EVORA: Deep EVidential Traversability Learning for Risk-Aware Off-Road Autonomy

1Massachusetts Institute of Technology, 2DEVCOM Army Research Laboratory,
3Boston Dynamics AI Institute, 4Northeastern University


Traversing terrain with good traction is crucial for achieving fast off-road navigation. Instead of manually designing costs based on terrain features, existing methods learn terrain properties directly from data via self-supervision, but challenges remain to properly quantify and mitigate risks due to uncertainties in learned models. This work efficiently quantifies both aleatoric and epistemic uncertainties by learning discrete traction distributions and probability densities of the traction predictor's latent features. Leveraging evidential deep learning, we parameterize Dirichlet distributions with the network outputs and propose a novel uncertainty-aware squared Earth Mover's distance loss with a closed-form expression that improves learning accuracy and navigation performance. The proposed risk-aware planner simulates state trajectories with the worst-case expected traction to handle aleatoric uncertainty, and penalizes trajectories moving through terrain with high epistemic uncertainty. Our approach is extensively validated in simulation and on wheeled and quadruped robots, showing improved navigation performance compared to methods that assume no slip, assume the expected traction, or optimize for the worst-case expected cost.


Overview of the EVORA uncertainty-aware traversability learning and risk-aware navigation pipeline. To handle aleatoric uncertainty, EVORA learns empirical traction distributions and uses the conditional value at risk (CVaR) of traction to forward simulate robot states. To handle epistemic uncertainty, EVORA estimates the densities of traction predictor's latent features to identify and avoid out-of-distribution (OOD) terrains.

Indoor Planner Benchmark (2 laps)


The training and test environments used for the indoor racing experiments. Note that the bi-modality of traction distribution over the vegetation could cause the robot to slow down significantly. During testing, the robot was tasked to drive two laps following a carrot goal along the reference path while deciding between a detour without vegetation and a shorter path with vegetation.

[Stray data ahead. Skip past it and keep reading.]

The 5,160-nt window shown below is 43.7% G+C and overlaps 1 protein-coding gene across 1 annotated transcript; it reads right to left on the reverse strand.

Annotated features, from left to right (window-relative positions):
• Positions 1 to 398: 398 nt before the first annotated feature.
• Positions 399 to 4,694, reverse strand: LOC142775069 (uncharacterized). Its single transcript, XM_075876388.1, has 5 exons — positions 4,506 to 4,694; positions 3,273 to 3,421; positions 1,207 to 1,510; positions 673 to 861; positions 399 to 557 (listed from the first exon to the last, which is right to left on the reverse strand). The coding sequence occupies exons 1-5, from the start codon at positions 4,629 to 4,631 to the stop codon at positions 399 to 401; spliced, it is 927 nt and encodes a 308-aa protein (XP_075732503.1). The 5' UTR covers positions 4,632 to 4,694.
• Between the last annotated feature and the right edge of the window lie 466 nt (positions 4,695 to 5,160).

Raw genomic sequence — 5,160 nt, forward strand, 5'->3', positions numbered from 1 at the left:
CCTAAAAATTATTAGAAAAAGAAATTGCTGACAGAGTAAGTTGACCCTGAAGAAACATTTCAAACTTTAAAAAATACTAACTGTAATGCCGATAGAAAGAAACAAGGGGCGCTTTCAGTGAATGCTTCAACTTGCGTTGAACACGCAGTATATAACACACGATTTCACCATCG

CVaR-Dyn (proposed)

  1. Best time-to-goal and success rate
  2. Risk tolerance alpha = 0.8
  3. The robot preemptively turned early to go through the shortcut.


  1. Risk tolerance alpha = 1.0
  2. Conservative. The robot consistently took the safer detours.


  1. Soft vegetation penalty = 10
  2. The robot suffered from understeering and collided with obstacles.

Outdoor Planner Benchmark (3 round trips)


The outdoor environment consisted of vegetation terrains with different heights and densities. Unlike wheeled robots, a legged robot typically has good linear traction through vegetation, but angular traction may exhibit multi-modality due to the greater difficulty of turning. During testing, two start-goal pairs were used to benchmark the planners and analyze the benefits of avoiding OOD terrains.

CVaR-Dyn (proposed)

  1. Best time-to-goal
  2. Risk tolerance alpha = 0.9
  3. The robot walked very closely to the tall grass.


  1. Risk tolerance alpha = 0.8
  2. A lot of unnecessary turns due to poor solution quality.


  1. Penalty for grass and bushes = 20
  2. The robot walked away from tall grass to stay on easier terrain.

Outdoor OOD Avoidance Demonstration

  1. By avoiding OOD terrains, the planner was less prone to getting stuck in local minima due to imperfect map information and unreliable traction estimation.
  2. Without avoiding OOD terrains, the planner was stuck in local minima and the human had to intervene.


      title={EVORA: Deep EVidential Traversability Learning for Risk-Aware Off-Road Autonomy},
      author={Cai, Xiaoyi and Ancha, Siddharth and Sharma, Lakshay and Osteen, Philip R. and Bucher, Bernadette and Phillips, Stephen and Wang, Jiuguang and Everett, Michael and Roy, Nicholas and How, Jonathan P.},
      journal={arXiv preprint arXiv:2311.06234},